So what does it take to be the next Marcelo Garcia? Or a Cobrinha? How does one reach that legendary level of expertise when they have just average athleticism? What are the requirements?
If you are serious about becoming a BJJ champion, you must organize your life in such a way as to get in as much drilling, sparring, and training as possible. You need tons of mat time against quality opponents, and a good awareness of your own self throughout this process. Champions are not created overnight; their training and maintenance takes up a lot of time. If you think you have what it takes to become a BJJ legend, you must be single-minded in your pursuit.
We asked Jordon Schultz, a former Brown belt world champion (now a black belt)about what it really takes to be a BJJ World champion. Can somebody with average athleticism but with willpower truly achieve their goals (and what is required to get there)?
Jordon: Yes, I believe anyone can do it, even with average athleticism. As long as it’s within reason. I never played sports growing up. I actually tried out for the Varsity soccer team in high school and didn’t make it. But jiu-jitsu is designed in a way that you can make up for a lack of physical attributes with techniques, timing and mental power.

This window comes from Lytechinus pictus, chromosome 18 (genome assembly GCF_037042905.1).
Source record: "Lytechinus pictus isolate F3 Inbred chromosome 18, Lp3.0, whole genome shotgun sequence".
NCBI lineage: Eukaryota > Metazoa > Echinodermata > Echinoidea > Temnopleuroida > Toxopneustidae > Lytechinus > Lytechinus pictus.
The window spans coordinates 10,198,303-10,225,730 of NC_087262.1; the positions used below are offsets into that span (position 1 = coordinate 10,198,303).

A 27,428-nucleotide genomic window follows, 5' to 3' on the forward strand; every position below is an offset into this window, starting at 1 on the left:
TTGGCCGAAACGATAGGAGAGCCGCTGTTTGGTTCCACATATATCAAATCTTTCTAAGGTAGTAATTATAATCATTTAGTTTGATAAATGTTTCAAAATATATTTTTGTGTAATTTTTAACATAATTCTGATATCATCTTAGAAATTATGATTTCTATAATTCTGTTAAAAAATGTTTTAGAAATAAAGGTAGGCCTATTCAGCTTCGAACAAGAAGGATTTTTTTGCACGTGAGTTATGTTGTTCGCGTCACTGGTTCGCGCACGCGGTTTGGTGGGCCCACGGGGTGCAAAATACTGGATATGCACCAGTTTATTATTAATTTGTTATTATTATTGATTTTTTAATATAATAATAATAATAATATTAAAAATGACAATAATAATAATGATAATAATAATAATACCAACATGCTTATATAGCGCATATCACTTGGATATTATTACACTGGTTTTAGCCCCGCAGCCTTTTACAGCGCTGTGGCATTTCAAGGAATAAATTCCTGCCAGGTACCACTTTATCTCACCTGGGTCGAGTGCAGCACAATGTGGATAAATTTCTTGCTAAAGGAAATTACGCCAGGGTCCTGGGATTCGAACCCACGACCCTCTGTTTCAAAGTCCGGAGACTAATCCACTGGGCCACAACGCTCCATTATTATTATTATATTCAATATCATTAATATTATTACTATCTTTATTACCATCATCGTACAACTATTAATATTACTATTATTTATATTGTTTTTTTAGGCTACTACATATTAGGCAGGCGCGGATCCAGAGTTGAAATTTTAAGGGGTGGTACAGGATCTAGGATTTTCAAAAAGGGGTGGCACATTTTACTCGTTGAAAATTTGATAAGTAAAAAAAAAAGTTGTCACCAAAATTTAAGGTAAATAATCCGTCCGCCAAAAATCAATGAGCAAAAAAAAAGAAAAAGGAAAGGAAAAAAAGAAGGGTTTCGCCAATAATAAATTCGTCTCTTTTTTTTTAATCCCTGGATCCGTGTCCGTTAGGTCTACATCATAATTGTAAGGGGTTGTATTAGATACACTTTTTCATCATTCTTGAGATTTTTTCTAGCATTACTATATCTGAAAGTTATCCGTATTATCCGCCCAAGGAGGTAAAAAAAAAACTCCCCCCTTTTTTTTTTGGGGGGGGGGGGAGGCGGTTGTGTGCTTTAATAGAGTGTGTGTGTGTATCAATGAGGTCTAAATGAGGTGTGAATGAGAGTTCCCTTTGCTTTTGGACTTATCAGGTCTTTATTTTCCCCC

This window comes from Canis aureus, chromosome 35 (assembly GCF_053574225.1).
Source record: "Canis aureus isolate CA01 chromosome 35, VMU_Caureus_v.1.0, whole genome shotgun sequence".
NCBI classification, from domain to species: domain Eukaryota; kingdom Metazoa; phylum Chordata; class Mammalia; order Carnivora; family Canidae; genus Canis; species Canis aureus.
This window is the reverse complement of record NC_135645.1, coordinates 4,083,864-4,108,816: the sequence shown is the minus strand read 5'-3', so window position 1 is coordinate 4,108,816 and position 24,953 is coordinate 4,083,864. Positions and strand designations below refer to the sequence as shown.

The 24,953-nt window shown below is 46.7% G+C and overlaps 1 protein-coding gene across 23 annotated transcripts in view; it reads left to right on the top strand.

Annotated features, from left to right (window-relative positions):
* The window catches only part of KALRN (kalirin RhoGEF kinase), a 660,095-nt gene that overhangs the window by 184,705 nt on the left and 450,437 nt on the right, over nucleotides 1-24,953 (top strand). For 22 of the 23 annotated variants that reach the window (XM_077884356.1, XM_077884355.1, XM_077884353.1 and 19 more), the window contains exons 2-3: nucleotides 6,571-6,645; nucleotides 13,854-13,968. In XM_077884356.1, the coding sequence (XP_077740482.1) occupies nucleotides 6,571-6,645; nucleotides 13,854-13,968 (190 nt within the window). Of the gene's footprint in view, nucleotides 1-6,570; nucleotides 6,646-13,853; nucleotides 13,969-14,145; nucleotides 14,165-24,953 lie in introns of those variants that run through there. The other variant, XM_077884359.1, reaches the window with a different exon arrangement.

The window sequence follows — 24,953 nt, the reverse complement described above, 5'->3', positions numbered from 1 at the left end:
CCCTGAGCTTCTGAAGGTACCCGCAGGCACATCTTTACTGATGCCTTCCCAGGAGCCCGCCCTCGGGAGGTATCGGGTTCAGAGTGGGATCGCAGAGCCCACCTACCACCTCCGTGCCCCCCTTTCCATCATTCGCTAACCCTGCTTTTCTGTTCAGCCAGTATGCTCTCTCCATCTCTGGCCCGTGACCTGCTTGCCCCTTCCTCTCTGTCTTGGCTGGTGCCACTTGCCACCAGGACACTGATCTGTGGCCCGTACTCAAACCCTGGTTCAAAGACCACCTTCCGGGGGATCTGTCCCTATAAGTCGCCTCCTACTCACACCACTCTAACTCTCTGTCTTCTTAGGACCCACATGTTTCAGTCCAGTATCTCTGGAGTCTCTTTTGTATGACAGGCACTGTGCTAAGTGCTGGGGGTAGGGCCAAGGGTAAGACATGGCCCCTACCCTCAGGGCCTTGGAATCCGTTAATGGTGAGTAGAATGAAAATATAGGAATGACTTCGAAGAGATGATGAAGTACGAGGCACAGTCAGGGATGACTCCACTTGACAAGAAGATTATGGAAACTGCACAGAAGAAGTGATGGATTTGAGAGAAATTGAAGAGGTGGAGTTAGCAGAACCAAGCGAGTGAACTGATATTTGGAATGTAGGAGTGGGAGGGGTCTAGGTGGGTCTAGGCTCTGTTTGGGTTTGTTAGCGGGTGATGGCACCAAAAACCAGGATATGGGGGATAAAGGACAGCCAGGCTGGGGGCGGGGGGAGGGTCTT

Here is a short list of what I personally think is required:
-You’ll need to be training at one of the few academies in the world producing World Champions year after year. Not just one World Champion, but several at every belt level, for consecutive years.
There are exceptions to this but it’s rare.
-You need an extra $15-20k to compete 15-20 times per year, buy gi’s, buy supplements and for medical bills.
-Access to a qualified strength and conditioning coach, not just a personal trainer but someone who trains professional athletes.
-You’ll have to train 4-6 hours per day, 6 days a week with 90-120 minutes of live sparring, multiple drilling sessions.
-You need a mentor, someone you who’s a World Champion Black Belt, or similar that you can ask questions, copy their work ethic and daily habits. This is the biggest one, although all are important. I believe that if you have the ability to copy a person’s daily habits, you can become them, and achieve what they have achieved.
Then you have to have a burning desire, persistence, and the ability to endure discomfort. You have to have the ability to turn down temptation, and sacrifice delicious foods, fun times with friends, sex, etc. Then of course there is dealing with defeat. You’ll be faced with constant failure, almost every day. Injuries, skin diseases, losing tournaments. Despite all these setbacks, when you eventually achieve your goals, it’s the best feeling ever.